The footprint of cryptocurrency on the future of payments

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As we approach the end of 2017, we’re thinking about what’s next, about how the future of payments will unfold. 

There are a couple payment technologies that continue to generate buzz: blockchain and cryptocurrency.

Since the first release of bitcoin in 2009, cryptocurrencies have been linked to problematic transactions. But what we currently see in the market is that cryptocurrency use is growing as consumers become more and more familiar with them. New crypto services are appearing, and shops and retailers have started offering them as a payment option. In the future, cryptocurrencies are very likely to become a common payment method.

Main conditions for successful payment methods

Speed, safety, and efficiency.

If all these conditions are met, cryptocurrencies can successfully act as payment methods. Efficiency can especially be improved at the moment. There’s been a lot of discussion on the fact that mining cryptocurrency is compute-intense and high in electricity consumption; e.g. a single Bitcoin transaction could power the typical U.S. household for roughly 5.5 days. Therefore, there’s a lot of room for improvement in this area.

 

 

Why are cryptocurrencies different than other payment methods?

While different innovations in payments are aimed at applications in existing technologies, cryptocurrencies show an entirely new transaction ecosystem. This kind of ecosystem facilitates the so-called “smart money and contract” for the exchange of money, content, property, or anything of value. This runs on the blockchain exactly as programmed without any possibility of censorship, downtime, fraud or third-party interference.

Cryptocurrencies are completely interchangeable with euros, dollars and more – something that didn’t exist until now. We’re entering a completely new area, one that will continue to develop given the attention that revolves around cryptocurrencies.

What’s next? 

As payment methods have very slow development, being mainly driven by customer behavior, cryptocurrencies will certainly play a more important role than they do today, eventually transitioning towards a method of payment. Consumers on the other hand will only accept and adopt using them when they feel it’s safe to do so.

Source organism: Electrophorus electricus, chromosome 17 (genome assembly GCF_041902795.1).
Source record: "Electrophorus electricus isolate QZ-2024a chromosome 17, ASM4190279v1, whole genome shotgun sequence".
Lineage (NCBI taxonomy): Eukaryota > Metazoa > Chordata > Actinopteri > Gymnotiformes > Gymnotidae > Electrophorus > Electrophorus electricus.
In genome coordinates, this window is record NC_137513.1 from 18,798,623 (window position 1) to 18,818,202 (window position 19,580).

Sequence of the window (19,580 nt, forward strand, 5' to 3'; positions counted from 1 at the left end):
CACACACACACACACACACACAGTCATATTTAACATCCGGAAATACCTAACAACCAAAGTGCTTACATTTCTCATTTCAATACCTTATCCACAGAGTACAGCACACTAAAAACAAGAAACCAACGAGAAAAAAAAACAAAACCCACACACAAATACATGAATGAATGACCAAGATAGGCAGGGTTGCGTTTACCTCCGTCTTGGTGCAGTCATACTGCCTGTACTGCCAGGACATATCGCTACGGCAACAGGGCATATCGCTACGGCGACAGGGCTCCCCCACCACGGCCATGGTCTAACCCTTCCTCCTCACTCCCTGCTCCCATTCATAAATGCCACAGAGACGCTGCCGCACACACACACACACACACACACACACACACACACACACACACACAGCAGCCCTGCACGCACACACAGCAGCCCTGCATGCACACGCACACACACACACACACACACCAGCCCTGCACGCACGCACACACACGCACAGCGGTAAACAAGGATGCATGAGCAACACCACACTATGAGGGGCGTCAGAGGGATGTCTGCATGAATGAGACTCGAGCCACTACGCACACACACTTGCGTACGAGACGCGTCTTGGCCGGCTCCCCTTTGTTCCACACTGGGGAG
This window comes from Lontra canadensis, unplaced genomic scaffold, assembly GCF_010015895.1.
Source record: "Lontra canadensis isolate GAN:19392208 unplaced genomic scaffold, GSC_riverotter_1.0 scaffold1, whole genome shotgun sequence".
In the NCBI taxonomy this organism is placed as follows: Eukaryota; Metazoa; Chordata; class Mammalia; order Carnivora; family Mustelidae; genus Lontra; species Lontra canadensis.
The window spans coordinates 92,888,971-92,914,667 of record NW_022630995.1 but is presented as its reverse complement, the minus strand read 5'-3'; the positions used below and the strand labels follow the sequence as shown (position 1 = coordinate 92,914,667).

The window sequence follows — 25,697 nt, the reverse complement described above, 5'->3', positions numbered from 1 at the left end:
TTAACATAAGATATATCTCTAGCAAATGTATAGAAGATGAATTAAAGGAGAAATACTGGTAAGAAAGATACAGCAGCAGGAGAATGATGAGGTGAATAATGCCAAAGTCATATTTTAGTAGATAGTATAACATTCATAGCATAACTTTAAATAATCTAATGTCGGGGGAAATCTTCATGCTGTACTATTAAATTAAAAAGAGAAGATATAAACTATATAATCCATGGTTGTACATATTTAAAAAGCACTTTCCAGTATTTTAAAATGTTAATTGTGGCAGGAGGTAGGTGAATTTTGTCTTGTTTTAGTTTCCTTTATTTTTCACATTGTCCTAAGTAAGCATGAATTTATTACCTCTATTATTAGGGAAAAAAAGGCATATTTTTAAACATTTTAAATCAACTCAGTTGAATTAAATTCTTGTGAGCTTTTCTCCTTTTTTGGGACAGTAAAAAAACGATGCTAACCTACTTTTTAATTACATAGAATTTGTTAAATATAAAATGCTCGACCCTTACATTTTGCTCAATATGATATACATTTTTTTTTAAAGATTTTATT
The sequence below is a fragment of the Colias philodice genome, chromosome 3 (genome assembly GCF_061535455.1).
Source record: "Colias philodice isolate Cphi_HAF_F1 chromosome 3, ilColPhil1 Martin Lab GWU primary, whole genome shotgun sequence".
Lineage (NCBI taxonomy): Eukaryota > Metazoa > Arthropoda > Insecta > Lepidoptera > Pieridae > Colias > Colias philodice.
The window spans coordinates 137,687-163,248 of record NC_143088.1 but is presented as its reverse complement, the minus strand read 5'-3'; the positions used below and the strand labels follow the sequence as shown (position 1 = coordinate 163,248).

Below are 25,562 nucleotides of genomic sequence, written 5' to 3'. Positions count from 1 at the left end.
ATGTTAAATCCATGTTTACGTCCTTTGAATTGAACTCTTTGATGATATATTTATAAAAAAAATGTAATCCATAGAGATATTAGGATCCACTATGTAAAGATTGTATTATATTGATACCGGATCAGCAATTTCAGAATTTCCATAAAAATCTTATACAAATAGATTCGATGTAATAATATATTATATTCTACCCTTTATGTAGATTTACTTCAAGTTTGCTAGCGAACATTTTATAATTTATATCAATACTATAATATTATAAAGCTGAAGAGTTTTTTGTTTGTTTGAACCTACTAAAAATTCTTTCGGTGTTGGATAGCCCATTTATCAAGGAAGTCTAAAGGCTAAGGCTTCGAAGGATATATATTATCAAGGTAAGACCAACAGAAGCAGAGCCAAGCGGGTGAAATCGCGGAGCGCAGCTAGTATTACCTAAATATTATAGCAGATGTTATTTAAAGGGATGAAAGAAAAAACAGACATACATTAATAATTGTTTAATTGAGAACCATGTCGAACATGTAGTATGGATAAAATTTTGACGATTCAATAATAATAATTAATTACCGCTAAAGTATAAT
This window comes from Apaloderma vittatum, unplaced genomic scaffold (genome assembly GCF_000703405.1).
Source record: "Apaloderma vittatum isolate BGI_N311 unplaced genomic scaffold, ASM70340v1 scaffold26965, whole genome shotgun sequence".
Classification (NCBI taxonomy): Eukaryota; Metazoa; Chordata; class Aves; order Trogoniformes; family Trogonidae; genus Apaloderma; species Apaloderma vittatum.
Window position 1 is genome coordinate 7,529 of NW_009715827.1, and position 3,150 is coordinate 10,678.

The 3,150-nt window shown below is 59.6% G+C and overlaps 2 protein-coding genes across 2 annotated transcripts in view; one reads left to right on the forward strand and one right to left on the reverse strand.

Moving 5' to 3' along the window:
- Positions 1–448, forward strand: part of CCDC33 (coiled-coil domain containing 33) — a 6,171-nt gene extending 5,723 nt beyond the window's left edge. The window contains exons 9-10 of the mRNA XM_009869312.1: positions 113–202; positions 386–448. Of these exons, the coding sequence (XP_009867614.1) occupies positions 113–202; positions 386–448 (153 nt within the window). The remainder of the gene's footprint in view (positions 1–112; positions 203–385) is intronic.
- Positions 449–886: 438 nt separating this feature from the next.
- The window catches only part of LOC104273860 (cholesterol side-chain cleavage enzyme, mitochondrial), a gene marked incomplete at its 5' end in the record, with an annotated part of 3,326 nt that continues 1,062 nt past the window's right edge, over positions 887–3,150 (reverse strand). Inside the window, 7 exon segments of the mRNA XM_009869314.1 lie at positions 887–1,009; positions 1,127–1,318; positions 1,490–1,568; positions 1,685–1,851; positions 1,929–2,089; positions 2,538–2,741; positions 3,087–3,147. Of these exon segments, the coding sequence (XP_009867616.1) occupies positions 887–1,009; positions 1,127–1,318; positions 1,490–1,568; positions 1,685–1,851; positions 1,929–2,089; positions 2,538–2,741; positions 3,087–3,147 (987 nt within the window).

A good example of this shift in behavior can be seen with contactless payments. Nowadays, this is a pretty stable trend, but it started changing about five years ago. It’s likely the same could happen with the development of cryptocurrencies. In the future we could see a number of different cryptocurrencies next to euros.

The most dominant cryptocurrencies on the scene include bitcoin, with a very safe and strong infrastructure, litecoin, which is easier to process and will play a much bigger role in small transactions, and ethereum – the most flexible of all. Etherum allows for the development of potentially thousands of different applications all on one platform, making the process of creating blockchain applications much easier and more efficient.

Last, but not least, a trend that I believe will become a basic habit—part of consumers’ daily lives—is using three or four different currencies for different transactions instead of just one. So, together with the other industry players, I’m excited to see the upcoming groundbreaking developments in payments and where this sector will take us.

This interview was first published by the Dutch Television channel, RTL Z.

The author

Gijs is one of the three Payvision's co-founders and acted as our COO until April 2020. He’s got extensive knowledge on the e-commerce and global payments industries, especially when it comes to joint ventures and strategic investments. With his industry expertise and know-how on the growth of the e-commerce sector, Gijs has become a distinguished panelist at events.

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